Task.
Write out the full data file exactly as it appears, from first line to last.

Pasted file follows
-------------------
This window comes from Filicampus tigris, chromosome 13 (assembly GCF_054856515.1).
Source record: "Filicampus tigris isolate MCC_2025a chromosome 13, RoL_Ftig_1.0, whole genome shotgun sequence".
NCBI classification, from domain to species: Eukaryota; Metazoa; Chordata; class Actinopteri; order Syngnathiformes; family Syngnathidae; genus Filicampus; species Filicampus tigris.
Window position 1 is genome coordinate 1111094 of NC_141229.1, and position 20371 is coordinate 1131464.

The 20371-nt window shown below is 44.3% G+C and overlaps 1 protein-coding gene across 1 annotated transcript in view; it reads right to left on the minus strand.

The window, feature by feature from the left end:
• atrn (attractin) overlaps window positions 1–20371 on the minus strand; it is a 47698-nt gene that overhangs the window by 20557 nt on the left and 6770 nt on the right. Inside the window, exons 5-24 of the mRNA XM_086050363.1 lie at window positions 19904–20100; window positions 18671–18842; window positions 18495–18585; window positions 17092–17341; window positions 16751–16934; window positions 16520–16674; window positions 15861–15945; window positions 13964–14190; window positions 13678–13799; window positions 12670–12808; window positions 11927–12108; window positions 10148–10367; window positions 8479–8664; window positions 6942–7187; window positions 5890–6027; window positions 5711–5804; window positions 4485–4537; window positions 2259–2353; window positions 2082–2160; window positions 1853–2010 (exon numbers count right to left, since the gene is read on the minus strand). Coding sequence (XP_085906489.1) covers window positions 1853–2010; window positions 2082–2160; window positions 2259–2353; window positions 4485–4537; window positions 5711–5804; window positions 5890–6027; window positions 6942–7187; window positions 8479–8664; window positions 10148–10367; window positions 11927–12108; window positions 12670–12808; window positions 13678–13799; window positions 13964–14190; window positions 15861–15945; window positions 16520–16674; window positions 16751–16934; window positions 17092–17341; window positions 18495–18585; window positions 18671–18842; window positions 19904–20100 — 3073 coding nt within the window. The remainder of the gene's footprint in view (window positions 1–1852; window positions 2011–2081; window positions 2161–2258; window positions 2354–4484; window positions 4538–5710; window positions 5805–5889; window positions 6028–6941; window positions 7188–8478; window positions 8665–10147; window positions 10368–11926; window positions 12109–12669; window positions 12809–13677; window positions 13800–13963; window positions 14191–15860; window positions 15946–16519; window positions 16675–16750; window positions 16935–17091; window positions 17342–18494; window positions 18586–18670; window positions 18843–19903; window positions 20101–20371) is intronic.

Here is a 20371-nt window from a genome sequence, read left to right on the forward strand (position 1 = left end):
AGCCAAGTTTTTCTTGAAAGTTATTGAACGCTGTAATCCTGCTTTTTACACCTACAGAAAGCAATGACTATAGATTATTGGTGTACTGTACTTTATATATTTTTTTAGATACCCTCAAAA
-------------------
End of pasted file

This window comes from Filicampus tigris, chromosome 13 (assembly GCF_054856515.1).
Source record: "Filicampus tigris isolate MCC_2025a chromosome 13, RoL_Ftig_1.0, whole genome shotgun sequence".
NCBI classification, from domain to species: Eukaryota; Metazoa; Chordata; class Actinopteri; order Syngnathiformes; family Syngnathidae; genus Filicampus; species Filicampus tigris.
Window position 1 is genome coordinate 1111094 of NC_141229.1, and position 20371 is coordinate 1131464.

The 20371-nt window shown below is 44.3% G+C and overlaps 1 protein-coding gene across 1 annotated transcript in view; it reads right to left on the minus strand.

The window, feature by feature from the left end:
• atrn (attractin) overlaps window positions 1–20371 on the minus strand; it is a 47698-nt gene that overhangs the window by 20557 nt on the left and 6770 nt on the right. Inside the window, exons 5-24 of the mRNA XM_086050363.1 lie at window positions 19904–20100; window positions 18671–18842; window positions 18495–18585; window positions 17092–17341; window positions 16751–16934; window positions 16520–16674; window positions 15861–15945; window positions 13964–14190; window positions 13678–13799; window positions 12670–12808; window positions 11927–12108; window positions 10148–10367; window positions 8479–8664; window positions 6942–7187; window positions 5890–6027; window positions 5711–5804; window positions 4485–4537; window positions 2259–2353; window positions 2082–2160; window positions 1853–2010 (exon numbers count right to left, since the gene is read on the minus strand). Coding sequence (XP_085906489.1) covers window positions 1853–2010; window positions 2082–2160; window positions 2259–2353; window positions 4485–4537; window positions 5711–5804; window positions 5890–6027; window positions 6942–7187; window positions 8479–8664; window positions 10148–10367; window positions 11927–12108; window positions 12670–12808; window positions 13678–13799; window positions 13964–14190; window positions 15861–15945; window positions 16520–16674; window positions 16751–16934; window positions 17092–17341; window positions 18495–18585; window positions 18671–18842; window positions 19904–20100 — 3073 coding nt within the window. The remainder of the gene's footprint in view (window positions 1–1852; window positions 2011–2081; window positions 2161–2258; window positions 2354–4484; window positions 4538–5710; window positions 5805–5889; window positions 6028–6941; window positions 7188–8478; window positions 8665–10147; window positions 10368–11926; window positions 12109–12669; window positions 12809–13677; window positions 13800–13963; window positions 14191–15860; window positions 15946–16519; window positions 16675–16750; window positions 16935–17091; window positions 17342–18494; window positions 18586–18670; window positions 18843–19903; window positions 20101–20371) is intronic.

Here is a 20371-nt window from a genome sequence, read left to right on the forward strand (position 1 = left end):
AGCCAAGTTTTTCTTGAAAGTTATTGAACGCTGTAATCCTGCTTTTTACACCTACAGAAAGCAATGACTATAGATTATTGGTGTACTGTACTTTATATATTTTTTTAGATACCCTCAAAA